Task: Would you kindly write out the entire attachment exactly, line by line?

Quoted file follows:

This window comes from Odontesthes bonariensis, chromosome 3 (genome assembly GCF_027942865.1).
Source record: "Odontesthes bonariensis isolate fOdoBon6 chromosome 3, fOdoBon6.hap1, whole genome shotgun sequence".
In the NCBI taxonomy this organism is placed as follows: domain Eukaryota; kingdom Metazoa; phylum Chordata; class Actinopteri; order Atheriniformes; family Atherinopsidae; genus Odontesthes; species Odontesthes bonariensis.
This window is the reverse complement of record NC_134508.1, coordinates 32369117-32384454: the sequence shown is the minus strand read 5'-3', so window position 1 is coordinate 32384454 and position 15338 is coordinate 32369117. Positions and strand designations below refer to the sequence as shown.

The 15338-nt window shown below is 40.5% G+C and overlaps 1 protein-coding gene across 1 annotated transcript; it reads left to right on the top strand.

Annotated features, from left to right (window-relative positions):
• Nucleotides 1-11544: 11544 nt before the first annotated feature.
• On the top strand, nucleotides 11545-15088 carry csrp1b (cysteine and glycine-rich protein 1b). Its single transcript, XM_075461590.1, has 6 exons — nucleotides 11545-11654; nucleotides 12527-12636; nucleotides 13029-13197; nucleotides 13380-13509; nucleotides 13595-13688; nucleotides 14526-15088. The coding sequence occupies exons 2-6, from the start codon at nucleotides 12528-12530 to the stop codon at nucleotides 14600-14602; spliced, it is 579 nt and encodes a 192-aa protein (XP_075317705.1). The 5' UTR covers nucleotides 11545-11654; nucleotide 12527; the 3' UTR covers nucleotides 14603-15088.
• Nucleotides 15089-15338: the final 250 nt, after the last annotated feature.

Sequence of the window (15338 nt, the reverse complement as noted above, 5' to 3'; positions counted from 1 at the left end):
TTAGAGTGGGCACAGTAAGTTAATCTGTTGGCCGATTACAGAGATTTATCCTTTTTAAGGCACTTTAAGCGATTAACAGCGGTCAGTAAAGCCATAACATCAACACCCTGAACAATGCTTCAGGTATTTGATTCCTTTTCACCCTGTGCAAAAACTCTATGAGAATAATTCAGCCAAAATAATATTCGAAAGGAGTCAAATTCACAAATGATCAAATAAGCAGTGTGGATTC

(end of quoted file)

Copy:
This window comes from Odontesthes bonariensis, chromosome 3 (genome assembly GCF_027942865.1).
Source record: "Odontesthes bonariensis isolate fOdoBon6 chromosome 3, fOdoBon6.hap1, whole genome shotgun sequence".
In the NCBI taxonomy this organism is placed as follows: domain Eukaryota; kingdom Metazoa; phylum Chordata; class Actinopteri; order Atheriniformes; family Atherinopsidae; genus Odontesthes; species Odontesthes bonariensis.
This window is the reverse complement of record NC_134508.1, coordinates 32369117-32384454: the sequence shown is the minus strand read 5'-3', so window position 1 is coordinate 32384454 and position 15338 is coordinate 32369117. Positions and strand designations below refer to the sequence as shown.

The 15338-nt window shown below is 40.5% G+C and overlaps 1 protein-coding gene across 1 annotated transcript; it reads left to right on the top strand.

Annotated features, from left to right (window-relative positions):
• Nucleotides 1-11544: 11544 nt before the first annotated feature.
• On the top strand, nucleotides 11545-15088 carry csrp1b (cysteine and glycine-rich protein 1b). Its single transcript, XM_075461590.1, has 6 exons — nucleotides 11545-11654; nucleotides 12527-12636; nucleotides 13029-13197; nucleotides 13380-13509; nucleotides 13595-13688; nucleotides 14526-15088. The coding sequence occupies exons 2-6, from the start codon at nucleotides 12528-12530 to the stop codon at nucleotides 14600-14602; spliced, it is 579 nt and encodes a 192-aa protein (XP_075317705.1). The 5' UTR covers nucleotides 11545-11654; nucleotide 12527; the 3' UTR covers nucleotides 14603-15088.
• Nucleotides 15089-15338: the final 250 nt, after the last annotated feature.

Sequence of the window (15338 nt, the reverse complement as noted above, 5' to 3'; positions counted from 1 at the left end):
TTAGAGTGGGCACAGTAAGTTAATCTGTTGGCCGATTACAGAGATTTATCCTTTTTAAGGCACTTTAAGCGATTAACAGCGGTCAGTAAAGCCATAACATCAACACCCTGAACAATGCTTCAGGTATTTGATTCCTTTTCACCCTGTGCAAAAACTCTATGAGAATAATTCAGCCAAAATAATATTCGAAAGGAGTCAAATTCACAAATGATCAAATAAGCAGTGTGGATTC